In 2002, a three-judge panel of the U.S. Court of Appeals for the Ninth Circuit held that Unocal could be held liable. Two judges looked to international law and one to domestic law standards. Soon afterwards, the Ninth Circuit agreed to rehear the case en banc (before 11 judges) to decide which standards apply. The en banc hearing was scheduled for December 13, 2004 but was cancelled because of the settlement.

As lawyers, probably our biggest regret in this process is that the en banc panel of the Ninth Circuit ultimately did not rule on the standard of complicity for liability in the case. We are sure twe would have received a favorable ruling. That determination will now have to made in future cases. Our work in Unocal  is critical to this effort. Recently, a federal court in New York held that corporations that aid and abet international law violations can be held liable under the ATCA. In so doing, the court explicitly adopted as its own the arguments ERI and our Unocal co-counsel the Center for Constitutional Rights presented in an amicus brief. These were the same arguments we originally developed in Unocal.

What lessons have you at ERI learned from this case?

The Unocal case proves that legal action can, with the right facts, hard work, persistence and a little luck, bring at least a modicum of justice to victims of human rights abuses anywhere in the world.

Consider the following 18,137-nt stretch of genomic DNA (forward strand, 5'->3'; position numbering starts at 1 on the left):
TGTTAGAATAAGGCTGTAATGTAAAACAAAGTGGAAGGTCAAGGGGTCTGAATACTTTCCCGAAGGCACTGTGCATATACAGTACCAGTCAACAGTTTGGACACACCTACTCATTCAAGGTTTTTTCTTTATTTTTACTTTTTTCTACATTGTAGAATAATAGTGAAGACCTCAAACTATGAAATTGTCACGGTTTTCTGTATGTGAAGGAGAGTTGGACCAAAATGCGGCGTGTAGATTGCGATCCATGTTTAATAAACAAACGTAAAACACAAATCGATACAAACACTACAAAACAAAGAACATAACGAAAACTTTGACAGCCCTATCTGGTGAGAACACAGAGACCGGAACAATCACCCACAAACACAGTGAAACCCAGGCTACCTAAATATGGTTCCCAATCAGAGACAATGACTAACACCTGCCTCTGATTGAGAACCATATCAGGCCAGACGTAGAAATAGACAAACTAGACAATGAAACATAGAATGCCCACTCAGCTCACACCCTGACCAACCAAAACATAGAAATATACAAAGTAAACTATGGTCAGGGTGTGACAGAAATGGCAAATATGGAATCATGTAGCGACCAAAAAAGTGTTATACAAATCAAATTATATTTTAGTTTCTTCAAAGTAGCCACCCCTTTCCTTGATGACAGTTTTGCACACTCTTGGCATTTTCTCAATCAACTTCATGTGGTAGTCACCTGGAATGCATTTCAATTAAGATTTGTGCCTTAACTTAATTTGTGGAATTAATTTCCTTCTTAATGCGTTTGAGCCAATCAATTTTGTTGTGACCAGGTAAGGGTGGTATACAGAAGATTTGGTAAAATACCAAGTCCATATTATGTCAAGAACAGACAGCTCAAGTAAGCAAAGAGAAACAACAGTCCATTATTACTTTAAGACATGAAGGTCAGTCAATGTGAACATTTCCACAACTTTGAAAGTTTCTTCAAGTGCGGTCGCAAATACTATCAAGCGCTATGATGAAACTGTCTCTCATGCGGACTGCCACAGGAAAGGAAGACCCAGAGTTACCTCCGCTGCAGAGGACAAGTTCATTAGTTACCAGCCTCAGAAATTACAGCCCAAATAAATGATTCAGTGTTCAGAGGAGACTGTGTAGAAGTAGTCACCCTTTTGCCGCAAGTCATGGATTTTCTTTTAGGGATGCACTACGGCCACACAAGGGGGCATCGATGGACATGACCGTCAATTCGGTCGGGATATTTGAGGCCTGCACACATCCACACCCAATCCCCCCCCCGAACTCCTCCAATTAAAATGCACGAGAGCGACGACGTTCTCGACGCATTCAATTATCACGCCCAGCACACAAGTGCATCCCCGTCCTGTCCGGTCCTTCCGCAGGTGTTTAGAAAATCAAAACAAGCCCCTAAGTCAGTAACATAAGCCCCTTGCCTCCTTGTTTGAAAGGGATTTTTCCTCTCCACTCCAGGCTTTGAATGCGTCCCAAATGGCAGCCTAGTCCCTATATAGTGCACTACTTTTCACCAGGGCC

At the same time, we learned that no one, neither plaintiffs nor lawyers, should bring a case like this without a high level of commitment. In these eight years we have had intense security concerns, moments of doubt, frightening legal expenses, and a series of emotional ups and downs that obviously were much more intense for the plaintiffs. It involved dozens of people working unimaginable hours, over a period of eight years. Of course it was worth it, but it was not easy.

For the Free Burma movement, the case has been important symbolically, representing the solidarity of the world community with the movement. It showed that large corporations cannot simply support the military regime with impunity.

In the U.S., the implications of the Unocal case are significant. Although Unocal denies any liability orwrongdoing, many commentators have noted that their denials are not tenable. We believe that Unocal in particular and U.S. corporations in general will tend to be a lot more vigilant about aiding and abetting human rights abuses overseas. And, we hope, such vigilance will spill over into more careful environmental and social policies in general.

At the same time, we learned that success provokes backlash, and that our adversaries are powerful. It has been very difficult to use ATCA to bring corporate cases.Yet even the prospect of bringing a multinational corporation to trial has provoked corporate America into lobbying to eliminate the law. We now have to defend ATCA cases not only in the courts but in Congress and in the court of public opinion.